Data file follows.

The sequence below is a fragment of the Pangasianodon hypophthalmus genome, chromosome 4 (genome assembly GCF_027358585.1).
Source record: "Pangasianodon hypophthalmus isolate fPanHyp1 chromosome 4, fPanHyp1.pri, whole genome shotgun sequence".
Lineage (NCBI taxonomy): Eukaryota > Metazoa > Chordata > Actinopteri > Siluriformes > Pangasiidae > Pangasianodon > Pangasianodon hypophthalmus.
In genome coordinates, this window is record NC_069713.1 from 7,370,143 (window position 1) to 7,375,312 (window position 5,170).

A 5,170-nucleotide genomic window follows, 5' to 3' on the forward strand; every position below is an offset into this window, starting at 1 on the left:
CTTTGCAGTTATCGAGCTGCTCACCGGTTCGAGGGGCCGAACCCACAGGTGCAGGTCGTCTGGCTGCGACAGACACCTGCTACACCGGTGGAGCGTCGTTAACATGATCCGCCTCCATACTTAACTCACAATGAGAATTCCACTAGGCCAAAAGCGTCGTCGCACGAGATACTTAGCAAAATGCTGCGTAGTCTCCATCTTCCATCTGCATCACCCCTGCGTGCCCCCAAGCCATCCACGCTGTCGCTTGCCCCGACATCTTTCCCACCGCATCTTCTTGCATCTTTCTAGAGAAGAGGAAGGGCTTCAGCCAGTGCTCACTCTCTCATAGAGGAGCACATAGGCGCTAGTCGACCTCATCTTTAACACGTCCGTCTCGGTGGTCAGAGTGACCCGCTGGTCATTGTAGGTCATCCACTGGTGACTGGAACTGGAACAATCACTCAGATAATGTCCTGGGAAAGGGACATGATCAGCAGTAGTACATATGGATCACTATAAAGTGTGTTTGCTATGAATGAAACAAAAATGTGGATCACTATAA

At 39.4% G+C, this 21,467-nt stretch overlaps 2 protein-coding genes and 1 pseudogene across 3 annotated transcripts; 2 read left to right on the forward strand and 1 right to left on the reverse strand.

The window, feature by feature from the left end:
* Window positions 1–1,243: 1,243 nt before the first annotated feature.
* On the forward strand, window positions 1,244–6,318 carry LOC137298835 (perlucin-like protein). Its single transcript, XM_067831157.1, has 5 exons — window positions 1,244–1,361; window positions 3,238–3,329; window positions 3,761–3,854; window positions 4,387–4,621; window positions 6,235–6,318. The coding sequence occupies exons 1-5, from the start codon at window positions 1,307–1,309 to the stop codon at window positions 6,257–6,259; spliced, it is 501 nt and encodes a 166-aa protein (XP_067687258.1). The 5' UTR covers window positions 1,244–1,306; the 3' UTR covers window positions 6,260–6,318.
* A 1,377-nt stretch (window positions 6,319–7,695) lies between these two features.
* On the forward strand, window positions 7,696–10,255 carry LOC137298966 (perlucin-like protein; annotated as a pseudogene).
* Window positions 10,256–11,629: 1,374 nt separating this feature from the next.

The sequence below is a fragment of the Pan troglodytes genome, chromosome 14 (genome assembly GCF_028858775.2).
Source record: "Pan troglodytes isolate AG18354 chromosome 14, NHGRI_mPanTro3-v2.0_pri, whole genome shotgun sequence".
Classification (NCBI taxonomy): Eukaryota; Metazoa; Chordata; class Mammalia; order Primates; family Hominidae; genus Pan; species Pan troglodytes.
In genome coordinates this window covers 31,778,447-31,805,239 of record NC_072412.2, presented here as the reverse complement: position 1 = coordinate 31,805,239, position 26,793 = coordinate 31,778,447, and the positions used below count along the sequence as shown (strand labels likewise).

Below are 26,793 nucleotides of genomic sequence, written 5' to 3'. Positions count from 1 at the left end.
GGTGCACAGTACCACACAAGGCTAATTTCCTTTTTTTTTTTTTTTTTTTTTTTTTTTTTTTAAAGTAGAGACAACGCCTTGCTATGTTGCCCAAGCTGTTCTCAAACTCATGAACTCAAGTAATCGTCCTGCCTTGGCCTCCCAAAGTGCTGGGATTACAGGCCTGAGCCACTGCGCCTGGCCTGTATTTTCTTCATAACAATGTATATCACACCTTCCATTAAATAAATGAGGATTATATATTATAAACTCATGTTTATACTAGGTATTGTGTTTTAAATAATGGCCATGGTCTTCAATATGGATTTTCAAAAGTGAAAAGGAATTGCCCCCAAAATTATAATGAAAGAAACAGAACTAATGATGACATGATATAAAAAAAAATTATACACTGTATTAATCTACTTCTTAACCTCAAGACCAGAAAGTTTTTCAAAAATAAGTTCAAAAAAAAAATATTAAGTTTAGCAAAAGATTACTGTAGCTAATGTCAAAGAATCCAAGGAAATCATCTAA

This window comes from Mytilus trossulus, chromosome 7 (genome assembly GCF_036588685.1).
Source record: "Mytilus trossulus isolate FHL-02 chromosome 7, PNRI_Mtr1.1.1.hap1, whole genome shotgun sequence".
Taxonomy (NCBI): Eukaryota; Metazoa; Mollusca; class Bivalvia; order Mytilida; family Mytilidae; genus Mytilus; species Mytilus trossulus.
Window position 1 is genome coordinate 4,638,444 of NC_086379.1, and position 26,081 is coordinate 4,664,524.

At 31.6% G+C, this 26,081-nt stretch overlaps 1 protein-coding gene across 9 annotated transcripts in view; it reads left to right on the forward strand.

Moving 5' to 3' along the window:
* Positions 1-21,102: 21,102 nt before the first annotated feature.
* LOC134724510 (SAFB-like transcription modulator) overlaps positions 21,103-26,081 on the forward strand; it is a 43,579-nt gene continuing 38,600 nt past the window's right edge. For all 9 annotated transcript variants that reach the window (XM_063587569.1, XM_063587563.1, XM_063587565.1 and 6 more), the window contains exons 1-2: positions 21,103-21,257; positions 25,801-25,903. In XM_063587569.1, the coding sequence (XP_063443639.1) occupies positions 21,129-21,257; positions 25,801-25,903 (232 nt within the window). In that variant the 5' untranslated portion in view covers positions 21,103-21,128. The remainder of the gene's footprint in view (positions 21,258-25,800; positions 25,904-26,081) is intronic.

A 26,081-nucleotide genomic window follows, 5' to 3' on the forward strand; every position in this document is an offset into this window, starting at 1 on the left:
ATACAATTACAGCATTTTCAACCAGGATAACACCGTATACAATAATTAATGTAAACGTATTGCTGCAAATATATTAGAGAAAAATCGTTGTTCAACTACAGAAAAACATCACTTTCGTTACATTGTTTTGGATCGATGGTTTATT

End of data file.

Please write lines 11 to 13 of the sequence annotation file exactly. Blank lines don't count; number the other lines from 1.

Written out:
* A 1,377-nt stretch (window positions 6,319–7,695) lies between these two features.
* On the forward strand, window positions 7,696–10,255 carry LOC137298966 (perlucin-like protein; annotated as a pseudogene).
* Window positions 10,256–11,629: 1,374 nt separating this feature from the next.